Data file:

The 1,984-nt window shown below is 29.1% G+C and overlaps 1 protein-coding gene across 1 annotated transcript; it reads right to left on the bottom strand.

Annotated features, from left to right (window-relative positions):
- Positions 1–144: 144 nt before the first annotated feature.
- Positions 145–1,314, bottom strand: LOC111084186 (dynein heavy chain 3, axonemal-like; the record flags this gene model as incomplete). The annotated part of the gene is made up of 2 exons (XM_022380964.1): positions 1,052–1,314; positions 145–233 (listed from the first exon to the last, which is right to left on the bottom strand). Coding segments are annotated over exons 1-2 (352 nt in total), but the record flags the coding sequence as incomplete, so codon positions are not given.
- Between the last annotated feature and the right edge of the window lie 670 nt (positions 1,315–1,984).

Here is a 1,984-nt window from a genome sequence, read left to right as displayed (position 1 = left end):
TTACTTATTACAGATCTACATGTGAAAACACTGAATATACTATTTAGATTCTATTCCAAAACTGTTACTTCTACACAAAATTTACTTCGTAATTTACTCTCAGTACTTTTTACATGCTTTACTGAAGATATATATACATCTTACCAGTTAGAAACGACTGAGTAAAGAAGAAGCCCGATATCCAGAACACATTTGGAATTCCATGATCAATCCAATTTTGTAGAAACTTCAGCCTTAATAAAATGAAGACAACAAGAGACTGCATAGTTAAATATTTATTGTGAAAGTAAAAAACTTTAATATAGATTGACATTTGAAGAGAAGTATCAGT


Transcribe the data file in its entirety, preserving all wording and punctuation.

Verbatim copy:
The 1,984-nt window shown below is 29.1% G+C and overlaps 1 protein-coding gene across 1 annotated transcript; it reads right to left on the bottom strand.

Annotated features, from left to right (window-relative positions):
- Positions 1–144: 144 nt before the first annotated feature.
- Positions 145–1,314, bottom strand: LOC111084186 (dynein heavy chain 3, axonemal-like; the record flags this gene model as incomplete). The annotated part of the gene is made up of 2 exons (XM_022380964.1): positions 1,052–1,314; positions 145–233 (listed from the first exon to the last, which is right to left on the bottom strand). Coding segments are annotated over exons 1-2 (352 nt in total), but the record flags the coding sequence as incomplete, so codon positions are not given.
- Between the last annotated feature and the right edge of the window lie 670 nt (positions 1,315–1,984).

Here is a 1,984-nt window from a genome sequence, read left to right as displayed (position 1 = left end):
TTACTTATTACAGATCTACATGTGAAAACACTGAATATACTATTTAGATTCTATTCCAAAACTGTTACTTCTACACAAAATTTACTTCGTAATTTACTCTCAGTACTTTTTACATGCTTTACTGAAGATATATATACATCTTACCAGTTAGAAACGACTGAGTAAAGAAGAAGCCCGATATCCAGAACACATTTGGAATTCCATGATCAATCCAATTTTGTAGAAACTTCAGCCTTAATAAAATGAAGACAACAAGAGACTGCATAGTTAAATATTTATTGTGAAAGTAAAAAACTTTAATATAGATTGACATTTGAAGAGAAGTATCAGT